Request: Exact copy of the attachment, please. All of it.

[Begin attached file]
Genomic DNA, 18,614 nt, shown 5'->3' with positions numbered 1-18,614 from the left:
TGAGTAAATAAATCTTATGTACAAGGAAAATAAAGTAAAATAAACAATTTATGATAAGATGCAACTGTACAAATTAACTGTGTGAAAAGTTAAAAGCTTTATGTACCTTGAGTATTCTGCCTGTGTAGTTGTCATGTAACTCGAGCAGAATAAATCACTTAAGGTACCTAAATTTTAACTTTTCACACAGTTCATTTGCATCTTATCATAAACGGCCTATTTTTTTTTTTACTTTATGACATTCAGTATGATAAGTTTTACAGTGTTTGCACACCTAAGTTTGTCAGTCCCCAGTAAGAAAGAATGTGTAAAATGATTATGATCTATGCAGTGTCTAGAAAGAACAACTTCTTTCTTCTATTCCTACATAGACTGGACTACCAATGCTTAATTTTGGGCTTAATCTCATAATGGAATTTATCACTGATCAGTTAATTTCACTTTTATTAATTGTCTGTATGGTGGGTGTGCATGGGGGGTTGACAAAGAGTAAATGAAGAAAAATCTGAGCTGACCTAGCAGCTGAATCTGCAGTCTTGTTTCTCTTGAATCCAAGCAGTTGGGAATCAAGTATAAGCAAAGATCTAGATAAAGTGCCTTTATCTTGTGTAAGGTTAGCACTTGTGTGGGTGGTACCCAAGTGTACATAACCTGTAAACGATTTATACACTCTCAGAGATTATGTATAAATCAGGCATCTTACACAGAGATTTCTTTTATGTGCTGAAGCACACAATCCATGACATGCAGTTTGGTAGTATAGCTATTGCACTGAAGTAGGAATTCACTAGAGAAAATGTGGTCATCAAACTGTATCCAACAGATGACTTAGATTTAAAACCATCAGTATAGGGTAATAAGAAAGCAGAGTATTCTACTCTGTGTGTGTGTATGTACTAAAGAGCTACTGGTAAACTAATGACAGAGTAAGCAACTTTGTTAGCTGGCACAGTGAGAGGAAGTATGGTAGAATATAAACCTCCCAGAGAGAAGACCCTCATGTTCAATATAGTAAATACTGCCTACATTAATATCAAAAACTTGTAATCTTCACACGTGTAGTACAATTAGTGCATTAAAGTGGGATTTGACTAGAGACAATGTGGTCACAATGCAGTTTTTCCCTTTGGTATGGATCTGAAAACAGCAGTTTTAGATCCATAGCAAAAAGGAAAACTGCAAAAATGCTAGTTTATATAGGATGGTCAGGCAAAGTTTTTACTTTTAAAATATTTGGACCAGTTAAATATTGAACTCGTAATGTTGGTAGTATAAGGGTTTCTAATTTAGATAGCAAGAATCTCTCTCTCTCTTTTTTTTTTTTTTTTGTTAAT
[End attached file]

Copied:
Genomic DNA, 18,614 nt, shown 5'->3' with positions numbered 1-18,614 from the left:
TGAGTAAATAAATCTTATGTACAAGGAAAATAAAGTAAAATAAACAATTTATGATAAGATGCAACTGTACAAATTAACTGTGTGAAAAGTTAAAAGCTTTATGTACCTTGAGTATTCTGCCTGTGTAGTTGTCATGTAACTCGAGCAGAATAAATCACTTAAGGTACCTAAATTTTAACTTTTCACACAGTTCATTTGCATCTTATCATAAACGGCCTATTTTTTTTTTTACTTTATGACATTCAGTATGATAAGTTTTACAGTGTTTGCACACCTAAGTTTGTCAGTCCCCAGTAAGAAAGAATGTGTAAAATGATTATGATCTATGCAGTGTCTAGAAAGAACAACTTCTTTCTTCTATTCCTACATAGACTGGACTACCAATGCTTAATTTTGGGCTTAATCTCATAATGGAATTTATCACTGATCAGTTAATTTCACTTTTATTAATTGTCTGTATGGTGGGTGTGCATGGGGGGTTGACAAAGAGTAAATGAAGAAAAATCTGAGCTGACCTAGCAGCTGAATCTGCAGTCTTGTTTCTCTTGAATCCAAGCAGTTGGGAATCAAGTATAAGCAAAGATCTAGATAAAGTGCCTTTATCTTGTGTAAGGTTAGCACTTGTGTGGGTGGTACCCAAGTGTACATAACCTGTAAACGATTTATACACTCTCAGAGATTATGTATAAATCAGGCATCTTACACAGAGATTTCTTTTATGTGCTGAAGCACACAATCCATGACATGCAGTTTGGTAGTATAGCTATTGCACTGAAGTAGGAATTCACTAGAGAAAATGTGGTCATCAAACTGTATCCAACAGATGACTTAGATTTAAAACCATCAGTATAGGGTAATAAGAAAGCAGAGTATTCTACTCTGTGTGTGTGTATGTACTAAAGAGCTACTGGTAAACTAATGACAGAGTAAGCAACTTTGTTAGCTGGCACAGTGAGAGGAAGTATGGTAGAATATAAACCTCCCAGAGAGAAGACCCTCATGTTCAATATAGTAAATACTGCCTACATTAATATCAAAAACTTGTAATCTTCACACGTGTAGTACAATTAGTGCATTAAAGTGGGATTTGACTAGAGACAATGTGGTCACAATGCAGTTTTTCCCTTTGGTATGGATCTGAAAACAGCAGTTTTAGATCCATAGCAAAAAGGAAAACTGCAAAAATGCTAGTTTATATAGGATGGTCAGGCAAAGTTTTTACTTTTAAAATATTTGGACCAGTTAAATATTGAACTCGTAATGTTGGTAGTATAAGGGTTTCTAATTTAGATAGCAAGAATCTCTCTCTCTCTTTTTTTTTTTTTTTTGTTAAT